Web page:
House Styles

While not exhaustive, I hope this provides a good overview of some of the basic styles here in MA. If the post proves popular, I'll expand it with less common styles.


Colonial House Style

This Colonial is Popular throughout Metrowest

Colonials are the most popular house style. They've been around so long, that it can be useful to talk about the various sub-styles. These are not necessarily "official", but I find them useful. Antique Colonial, Garrison colonial, Contemporary colonial. Antique colonials are homes that predate today's housing styles - anything earlier than 1940 is a good line in the sand to draw. Garrison Colonials were popular in the 70's and 80's, and are easily recognizable by the fact that the top half hangs over the bottom half. Most colonials built today are the contemporary kind, and they are distinguished by the complicated roof lines and lack of a flat front.


Cape House Style

Roof lines interfere with the top

level in most capes. Dormers are common

but not necessary.

Started right on Cape Cod, the classic cape was a three bedroom home with two upstairs and one down-stairs. These homes have been popular since the 1940's, both for their curb appeal and their cheaper (than a colonial) costs. Today, there are few differences between modern capes and colonials, except for one - the roof line generally interferes with the living space on the top floor. If the roof line has no affect upstairs, it's a colonial, otherwise, it's a cape. Smaller capes have very small bedrooms upstairs, which today's buyers no longer care for. It's not a question of age, though, as some older capes have very spacious rooms upstairs, and most need to be checked out up close to see for sure.


Ranch House Style

Ranches have just one main level.

Ranches are desirable for their one-level living. Unlike Capes and colonials, ranches have the kitchen, bedrooms, and all living space on one level. Commonly built without basements in much of the country, the majority still have basements in New England.


Split-Level House Style

Becuase of their practicality - low cost and large living space - the split-level home is alive and well in New England. Generally, you don't see too many until the 1960's, and they made up a lot of the stock in the 1970's and 1980's. Split level homes have ranch floor plans, but generally have additional living space in the lower-level. the hallmark of the split is the stairway - generally, the front door brings you to a landing that has a half flight of stairs up to the primary living area, and a half flight down to the garage, basement, and additional living space.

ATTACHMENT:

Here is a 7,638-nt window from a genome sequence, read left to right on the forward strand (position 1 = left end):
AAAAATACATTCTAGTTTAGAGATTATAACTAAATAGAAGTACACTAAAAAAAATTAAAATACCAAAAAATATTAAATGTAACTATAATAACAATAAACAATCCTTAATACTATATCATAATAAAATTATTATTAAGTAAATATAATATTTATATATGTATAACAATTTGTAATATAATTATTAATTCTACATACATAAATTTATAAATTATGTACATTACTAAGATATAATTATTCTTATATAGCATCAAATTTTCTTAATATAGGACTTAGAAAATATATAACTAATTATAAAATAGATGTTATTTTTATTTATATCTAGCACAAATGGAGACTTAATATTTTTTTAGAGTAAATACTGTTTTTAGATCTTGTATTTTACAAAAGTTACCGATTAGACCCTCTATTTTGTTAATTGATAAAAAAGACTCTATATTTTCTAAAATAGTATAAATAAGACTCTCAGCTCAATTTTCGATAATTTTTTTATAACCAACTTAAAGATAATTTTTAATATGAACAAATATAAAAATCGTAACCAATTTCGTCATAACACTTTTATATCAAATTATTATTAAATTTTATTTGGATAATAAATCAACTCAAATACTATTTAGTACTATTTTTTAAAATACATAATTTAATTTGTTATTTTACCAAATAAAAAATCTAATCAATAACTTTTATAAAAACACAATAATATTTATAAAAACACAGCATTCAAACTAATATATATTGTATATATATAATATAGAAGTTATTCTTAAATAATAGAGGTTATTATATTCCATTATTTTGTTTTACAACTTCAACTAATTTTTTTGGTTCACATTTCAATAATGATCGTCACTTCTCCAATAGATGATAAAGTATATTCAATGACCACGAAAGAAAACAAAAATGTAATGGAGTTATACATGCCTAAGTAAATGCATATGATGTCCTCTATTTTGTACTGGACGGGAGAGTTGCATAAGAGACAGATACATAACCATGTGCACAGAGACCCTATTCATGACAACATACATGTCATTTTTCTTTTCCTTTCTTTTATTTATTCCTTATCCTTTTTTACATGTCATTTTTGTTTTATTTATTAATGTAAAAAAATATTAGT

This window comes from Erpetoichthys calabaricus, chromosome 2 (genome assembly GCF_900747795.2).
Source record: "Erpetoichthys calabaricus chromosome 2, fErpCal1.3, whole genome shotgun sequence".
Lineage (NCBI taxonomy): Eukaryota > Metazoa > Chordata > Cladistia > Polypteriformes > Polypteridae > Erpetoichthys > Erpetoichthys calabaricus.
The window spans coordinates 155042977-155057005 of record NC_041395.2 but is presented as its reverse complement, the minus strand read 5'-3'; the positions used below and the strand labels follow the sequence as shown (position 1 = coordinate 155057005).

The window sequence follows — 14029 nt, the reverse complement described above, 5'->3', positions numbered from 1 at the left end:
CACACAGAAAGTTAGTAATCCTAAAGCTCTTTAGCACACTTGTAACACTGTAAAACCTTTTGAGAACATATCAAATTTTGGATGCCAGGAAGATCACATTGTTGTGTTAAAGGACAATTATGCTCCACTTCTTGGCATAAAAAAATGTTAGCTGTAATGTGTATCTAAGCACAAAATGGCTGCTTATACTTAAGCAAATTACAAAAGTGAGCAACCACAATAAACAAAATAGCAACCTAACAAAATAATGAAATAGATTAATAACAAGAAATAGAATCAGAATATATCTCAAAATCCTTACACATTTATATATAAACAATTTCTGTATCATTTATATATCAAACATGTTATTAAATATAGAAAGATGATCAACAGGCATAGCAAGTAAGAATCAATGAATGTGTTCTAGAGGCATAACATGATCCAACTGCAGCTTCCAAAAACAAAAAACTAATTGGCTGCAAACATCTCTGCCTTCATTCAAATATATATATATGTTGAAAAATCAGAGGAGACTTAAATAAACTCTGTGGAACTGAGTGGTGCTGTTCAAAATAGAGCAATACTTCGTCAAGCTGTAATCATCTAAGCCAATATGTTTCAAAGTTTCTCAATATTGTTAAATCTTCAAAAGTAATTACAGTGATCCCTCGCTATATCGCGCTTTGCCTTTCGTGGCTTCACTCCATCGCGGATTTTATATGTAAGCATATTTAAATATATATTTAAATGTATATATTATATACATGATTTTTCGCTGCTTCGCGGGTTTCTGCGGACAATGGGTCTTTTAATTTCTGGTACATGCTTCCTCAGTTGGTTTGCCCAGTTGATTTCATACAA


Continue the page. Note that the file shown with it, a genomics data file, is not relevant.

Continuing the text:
Raised Ranch

Often confused with the split, a raised ranch is a home where the living area (kitchen, bedrooms, etc) is up a FULL flight of stairs. Generally, these homes are built with garages and additional living area down stairs, but the whole house is upstairs. Although a raised-ranch can be the right solution for a particular lot, they are unusual and less popular than other house styles.



This Large Victorian is easily spotted

with the large amount of decorative trim and complex roof

 that adorns the outside.

Older homes (those built before 1940) were, for the most part, built at a very individualized level. Although they share certain characteristics, with the passages of time and often countless renovations, predictions about the floor plan are often difficult to make. A generally useful description is Victorian (which typically involves some significant details on the inside and out) or farmhouse, which can be much simpler, less ornate homes. Farmhouses built before 1890 in this area often have post and beam construction of the period, and generally have some functional issues (low ceilings, etc) that reflect the limited house building technology of the period.



A Multi-level homes typically have the main living level where the front door is, and the bedrooms are

a half flight up.

The twisted cousin of the split, the less common multi-level typically has 3 or four levels of living, with each level separated by a half flight of stairs. Like split-levels, these homes often offer great usable space at a great price, and can be

surprising practical. But aesthetically they aren't as popular, probably just because homeowners are used to other styles.


Multi-levels typically have the main level (kitchen, family room) even with the door - in contrast to splits where the door is neither on the main level or the lower level - and the bedrooms are usually up a level.  There are usually three small bedrooms up there.  Their can be one or two levels down from the main level as well, providing plenty of physical space.


These homes are often characterized by their different look, both inside and out. Inside, the main features are open spaces, vaulted ceilings, and large windows with lots of light. Unfortunately, the majority of them were built in the 1980's, and they suffer from stylistic choices of that period - vertical siding, dark wood trim, and windows that aren't as efficient or useful as today's modern windows. These homes still appeal, however, to those who are looking for something else, something different, and when brought up to modern day palettes, can be stunning show pieces.





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Matt Heisler